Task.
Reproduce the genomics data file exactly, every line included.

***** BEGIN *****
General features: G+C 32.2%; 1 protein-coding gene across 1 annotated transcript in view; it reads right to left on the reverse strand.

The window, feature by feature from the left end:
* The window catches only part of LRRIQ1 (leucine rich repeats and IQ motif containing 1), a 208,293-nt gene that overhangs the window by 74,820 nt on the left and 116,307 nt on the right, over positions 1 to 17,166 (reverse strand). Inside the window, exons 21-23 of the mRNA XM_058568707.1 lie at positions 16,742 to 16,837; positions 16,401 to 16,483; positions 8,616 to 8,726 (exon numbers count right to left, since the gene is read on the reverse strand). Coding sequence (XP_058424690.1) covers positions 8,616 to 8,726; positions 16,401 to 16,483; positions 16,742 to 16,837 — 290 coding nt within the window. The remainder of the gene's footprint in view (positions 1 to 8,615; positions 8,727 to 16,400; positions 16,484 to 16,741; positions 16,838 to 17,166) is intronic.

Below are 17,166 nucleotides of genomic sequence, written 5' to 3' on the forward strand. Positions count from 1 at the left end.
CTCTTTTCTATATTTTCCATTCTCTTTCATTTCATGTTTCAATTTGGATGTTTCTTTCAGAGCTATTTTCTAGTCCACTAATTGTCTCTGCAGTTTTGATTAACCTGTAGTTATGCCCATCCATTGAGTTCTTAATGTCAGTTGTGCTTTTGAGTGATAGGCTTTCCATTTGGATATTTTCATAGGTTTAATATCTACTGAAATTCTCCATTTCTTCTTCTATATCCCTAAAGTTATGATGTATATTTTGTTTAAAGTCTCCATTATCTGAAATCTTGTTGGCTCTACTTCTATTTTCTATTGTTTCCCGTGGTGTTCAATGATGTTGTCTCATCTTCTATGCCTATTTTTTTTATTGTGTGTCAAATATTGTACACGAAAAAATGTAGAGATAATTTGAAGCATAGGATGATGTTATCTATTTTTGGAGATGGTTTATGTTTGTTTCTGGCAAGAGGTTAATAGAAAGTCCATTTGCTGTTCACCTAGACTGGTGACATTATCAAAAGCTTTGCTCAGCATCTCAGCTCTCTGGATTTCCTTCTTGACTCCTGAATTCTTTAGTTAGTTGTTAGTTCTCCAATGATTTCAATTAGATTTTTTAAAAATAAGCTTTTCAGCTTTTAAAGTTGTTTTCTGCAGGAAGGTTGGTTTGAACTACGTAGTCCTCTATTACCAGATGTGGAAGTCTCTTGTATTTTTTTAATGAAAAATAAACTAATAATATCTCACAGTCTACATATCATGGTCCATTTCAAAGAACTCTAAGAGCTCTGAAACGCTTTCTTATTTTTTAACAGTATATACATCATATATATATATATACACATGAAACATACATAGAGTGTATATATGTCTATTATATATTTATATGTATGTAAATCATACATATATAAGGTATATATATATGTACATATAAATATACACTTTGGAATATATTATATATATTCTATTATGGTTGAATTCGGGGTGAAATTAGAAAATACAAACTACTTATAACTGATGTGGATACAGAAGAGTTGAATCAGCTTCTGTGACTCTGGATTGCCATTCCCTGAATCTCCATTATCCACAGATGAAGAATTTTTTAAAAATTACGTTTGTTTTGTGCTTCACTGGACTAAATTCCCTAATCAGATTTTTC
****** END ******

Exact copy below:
General features: G+C 32.2%; 1 protein-coding gene across 1 annotated transcript in view; it reads right to left on the reverse strand.

The window, feature by feature from the left end:
* The window catches only part of LRRIQ1 (leucine rich repeats and IQ motif containing 1), a 208,293-nt gene that overhangs the window by 74,820 nt on the left and 116,307 nt on the right, over positions 1 to 17,166 (reverse strand). Inside the window, exons 21-23 of the mRNA XM_058568707.1 lie at positions 16,742 to 16,837; positions 16,401 to 16,483; positions 8,616 to 8,726 (exon numbers count right to left, since the gene is read on the reverse strand). Coding sequence (XP_058424690.1) covers positions 8,616 to 8,726; positions 16,401 to 16,483; positions 16,742 to 16,837 — 290 coding nt within the window. The remainder of the gene's footprint in view (positions 1 to 8,615; positions 8,727 to 16,400; positions 16,484 to 16,741; positions 16,838 to 17,166) is intronic.

Below are 17,166 nucleotides of genomic sequence, written 5' to 3' on the forward strand. Positions count from 1 at the left end.
CTCTTTTCTATATTTTCCATTCTCTTTCATTTCATGTTTCAATTTGGATGTTTCTTTCAGAGCTATTTTCTAGTCCACTAATTGTCTCTGCAGTTTTGATTAACCTGTAGTTATGCCCATCCATTGAGTTCTTAATGTCAGTTGTGCTTTTGAGTGATAGGCTTTCCATTTGGATATTTTCATAGGTTTAATATCTACTGAAATTCTCCATTTCTTCTTCTATATCCCTAAAGTTATGATGTATATTTTGTTTAAAGTCTCCATTATCTGAAATCTTGTTGGCTCTACTTCTATTTTCTATTGTTTCCCGTGGTGTTCAATGATGTTGTCTCATCTTCTATGCCTATTTTTTTTATTGTGTGTCAAATATTGTACACGAAAAAATGTAGAGATAATTTGAAGCATAGGATGATGTTATCTATTTTTGGAGATGGTTTATGTTTGTTTCTGGCAAGAGGTTAATAGAAAGTCCATTTGCTGTTCACCTAGACTGGTGACATTATCAAAAGCTTTGCTCAGCATCTCAGCTCTCTGGATTTCCTTCTTGACTCCTGAATTCTTTAGTTAGTTGTTAGTTCTCCAATGATTTCAATTAGATTTTTTAAAAATAAGCTTTTCAGCTTTTAAAGTTGTTTTCTGCAGGAAGGTTGGTTTGAACTACGTAGTCCTCTATTACCAGATGTGGAAGTCTCTTGTATTTTTTTAATGAAAAATAAACTAATAATATCTCACAGTCTACATATCATGGTCCATTTCAAAGAACTCTAAGAGCTCTGAAACGCTTTCTTATTTTTTAACAGTATATACATCATATATATATATATACACATGAAACATACATAGAGTGTATATATGTCTATTATATATTTATATGTATGTAAATCATACATATATAAGGTATATATATATGTACATATAAATATACACTTTGGAATATATTATATATATTCTATTATGGTTGAATTCGGGGTGAAATTAGAAAATACAAACTACTTATAACTGATGTGGATACAGAAGAGTTGAATCAGCTTCTGTGACTCTGGATTGCCATTCCCTGAATCTCCATTATCCACAGATGAAGAATTTTTTAAAAATTACGTTTGTTTTGTGCTTCACTGGACTAAATTCCCTAATCAGATTTTTC